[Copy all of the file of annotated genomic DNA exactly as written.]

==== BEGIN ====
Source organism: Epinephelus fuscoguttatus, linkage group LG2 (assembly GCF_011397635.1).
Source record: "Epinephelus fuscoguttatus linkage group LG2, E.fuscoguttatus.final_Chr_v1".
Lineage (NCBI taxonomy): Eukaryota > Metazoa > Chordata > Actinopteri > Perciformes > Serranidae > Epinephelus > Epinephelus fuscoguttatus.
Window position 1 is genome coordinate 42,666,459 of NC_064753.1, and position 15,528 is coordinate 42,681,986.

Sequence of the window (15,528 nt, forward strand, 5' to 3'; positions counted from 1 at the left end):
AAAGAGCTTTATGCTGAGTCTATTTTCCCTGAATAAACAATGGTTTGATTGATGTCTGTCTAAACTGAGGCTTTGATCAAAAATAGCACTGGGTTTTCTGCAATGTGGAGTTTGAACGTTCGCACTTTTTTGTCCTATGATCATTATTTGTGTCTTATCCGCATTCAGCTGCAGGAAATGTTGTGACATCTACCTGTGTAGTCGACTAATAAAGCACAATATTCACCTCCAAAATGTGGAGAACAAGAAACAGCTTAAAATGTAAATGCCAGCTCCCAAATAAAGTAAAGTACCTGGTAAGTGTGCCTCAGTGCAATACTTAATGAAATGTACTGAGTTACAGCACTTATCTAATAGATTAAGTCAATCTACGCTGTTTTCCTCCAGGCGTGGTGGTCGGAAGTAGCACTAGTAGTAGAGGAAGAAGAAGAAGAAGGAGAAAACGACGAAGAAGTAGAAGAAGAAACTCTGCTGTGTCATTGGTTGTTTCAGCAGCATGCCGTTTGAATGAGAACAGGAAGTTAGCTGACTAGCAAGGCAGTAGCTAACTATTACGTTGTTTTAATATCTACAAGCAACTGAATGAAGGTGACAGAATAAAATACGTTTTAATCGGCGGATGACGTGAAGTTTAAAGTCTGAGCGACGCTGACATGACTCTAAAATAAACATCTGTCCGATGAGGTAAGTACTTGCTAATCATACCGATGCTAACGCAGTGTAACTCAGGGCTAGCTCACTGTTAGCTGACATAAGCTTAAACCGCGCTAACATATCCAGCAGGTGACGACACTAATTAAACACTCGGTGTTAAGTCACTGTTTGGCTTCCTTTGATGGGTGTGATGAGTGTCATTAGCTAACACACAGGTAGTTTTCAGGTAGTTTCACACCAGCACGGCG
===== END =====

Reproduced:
Source organism: Epinephelus fuscoguttatus, linkage group LG2 (assembly GCF_011397635.1).
Source record: "Epinephelus fuscoguttatus linkage group LG2, E.fuscoguttatus.final_Chr_v1".
Lineage (NCBI taxonomy): Eukaryota > Metazoa > Chordata > Actinopteri > Perciformes > Serranidae > Epinephelus > Epinephelus fuscoguttatus.
Window position 1 is genome coordinate 42,666,459 of NC_064753.1, and position 15,528 is coordinate 42,681,986.

Sequence of the window (15,528 nt, forward strand, 5' to 3'; positions counted from 1 at the left end):
AAAGAGCTTTATGCTGAGTCTATTTTCCCTGAATAAACAATGGTTTGATTGATGTCTGTCTAAACTGAGGCTTTGATCAAAAATAGCACTGGGTTTTCTGCAATGTGGAGTTTGAACGTTCGCACTTTTTTGTCCTATGATCATTATTTGTGTCTTATCCGCATTCAGCTGCAGGAAATGTTGTGACATCTACCTGTGTAGTCGACTAATAAAGCACAATATTCACCTCCAAAATGTGGAGAACAAGAAACAGCTTAAAATGTAAATGCCAGCTCCCAAATAAAGTAAAGTACCTGGTAAGTGTGCCTCAGTGCAATACTTAATGAAATGTACTGAGTTACAGCACTTATCTAATAGATTAAGTCAATCTACGCTGTTTTCCTCCAGGCGTGGTGGTCGGAAGTAGCACTAGTAGTAGAGGAAGAAGAAGAAGAAGGAGAAAACGACGAAGAAGTAGAAGAAGAAACTCTGCTGTGTCATTGGTTGTTTCAGCAGCATGCCGTTTGAATGAGAACAGGAAGTTAGCTGACTAGCAAGGCAGTAGCTAACTATTACGTTGTTTTAATATCTACAAGCAACTGAATGAAGGTGACAGAATAAAATACGTTTTAATCGGCGGATGACGTGAAGTTTAAAGTCTGAGCGACGCTGACATGACTCTAAAATAAACATCTGTCCGATGAGGTAAGTACTTGCTAATCATACCGATGCTAACGCAGTGTAACTCAGGGCTAGCTCACTGTTAGCTGACATAAGCTTAAACCGCGCTAACATATCCAGCAGGTGACGACACTAATTAAACACTCGGTGTTAAGTCACTGTTTGGCTTCCTTTGATGGGTGTGATGAGTGTCATTAGCTAACACACAGGTAGTTTTCAGGTAGTTTCACACCAGCACGGCG